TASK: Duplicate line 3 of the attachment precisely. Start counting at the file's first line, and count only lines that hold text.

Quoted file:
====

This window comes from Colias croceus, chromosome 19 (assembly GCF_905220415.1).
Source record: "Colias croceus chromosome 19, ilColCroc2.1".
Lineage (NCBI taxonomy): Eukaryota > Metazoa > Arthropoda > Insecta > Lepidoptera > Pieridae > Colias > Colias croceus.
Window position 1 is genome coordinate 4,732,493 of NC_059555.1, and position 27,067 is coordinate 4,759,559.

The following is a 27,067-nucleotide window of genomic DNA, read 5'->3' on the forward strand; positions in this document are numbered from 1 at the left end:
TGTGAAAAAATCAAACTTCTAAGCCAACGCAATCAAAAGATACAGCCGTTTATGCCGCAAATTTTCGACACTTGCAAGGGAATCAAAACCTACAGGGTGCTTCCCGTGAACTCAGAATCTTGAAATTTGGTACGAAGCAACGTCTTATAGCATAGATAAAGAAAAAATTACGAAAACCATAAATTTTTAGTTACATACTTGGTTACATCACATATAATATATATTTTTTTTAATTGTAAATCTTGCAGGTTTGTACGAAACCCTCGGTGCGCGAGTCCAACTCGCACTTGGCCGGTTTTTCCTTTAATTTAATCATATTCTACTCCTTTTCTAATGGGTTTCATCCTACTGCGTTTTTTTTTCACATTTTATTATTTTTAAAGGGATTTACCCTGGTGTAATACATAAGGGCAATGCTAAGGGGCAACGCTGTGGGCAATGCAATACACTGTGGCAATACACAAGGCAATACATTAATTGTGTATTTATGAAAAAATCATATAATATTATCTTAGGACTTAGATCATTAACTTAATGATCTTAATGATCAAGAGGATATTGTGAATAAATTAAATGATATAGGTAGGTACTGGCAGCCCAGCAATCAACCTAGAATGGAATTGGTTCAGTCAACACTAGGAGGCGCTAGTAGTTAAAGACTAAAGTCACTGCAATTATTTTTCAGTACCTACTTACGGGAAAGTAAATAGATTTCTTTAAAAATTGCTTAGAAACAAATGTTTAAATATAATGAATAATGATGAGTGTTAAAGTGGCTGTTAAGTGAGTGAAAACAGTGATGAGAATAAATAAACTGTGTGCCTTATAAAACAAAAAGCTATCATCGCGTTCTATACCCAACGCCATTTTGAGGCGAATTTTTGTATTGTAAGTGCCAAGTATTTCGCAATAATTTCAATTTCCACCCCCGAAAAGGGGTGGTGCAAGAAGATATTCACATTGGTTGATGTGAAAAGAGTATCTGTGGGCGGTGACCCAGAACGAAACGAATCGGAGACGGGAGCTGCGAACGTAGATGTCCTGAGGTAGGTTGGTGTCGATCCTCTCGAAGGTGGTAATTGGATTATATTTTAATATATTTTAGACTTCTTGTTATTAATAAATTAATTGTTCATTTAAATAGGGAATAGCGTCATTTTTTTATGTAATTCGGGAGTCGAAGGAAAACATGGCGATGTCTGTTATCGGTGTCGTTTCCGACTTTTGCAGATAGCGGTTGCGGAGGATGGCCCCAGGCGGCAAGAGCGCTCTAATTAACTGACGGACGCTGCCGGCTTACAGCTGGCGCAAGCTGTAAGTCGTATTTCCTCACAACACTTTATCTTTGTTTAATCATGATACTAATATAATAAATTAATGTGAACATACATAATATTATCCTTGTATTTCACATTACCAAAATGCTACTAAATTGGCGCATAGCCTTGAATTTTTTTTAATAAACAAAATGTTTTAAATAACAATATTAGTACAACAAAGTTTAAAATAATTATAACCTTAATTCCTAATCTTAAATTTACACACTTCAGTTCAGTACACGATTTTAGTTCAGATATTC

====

Lineage (NCBI taxonomy): Eukaryota > Metazoa > Arthropoda > Insecta > Lepidoptera > Pieridae > Colias > Colias croceus.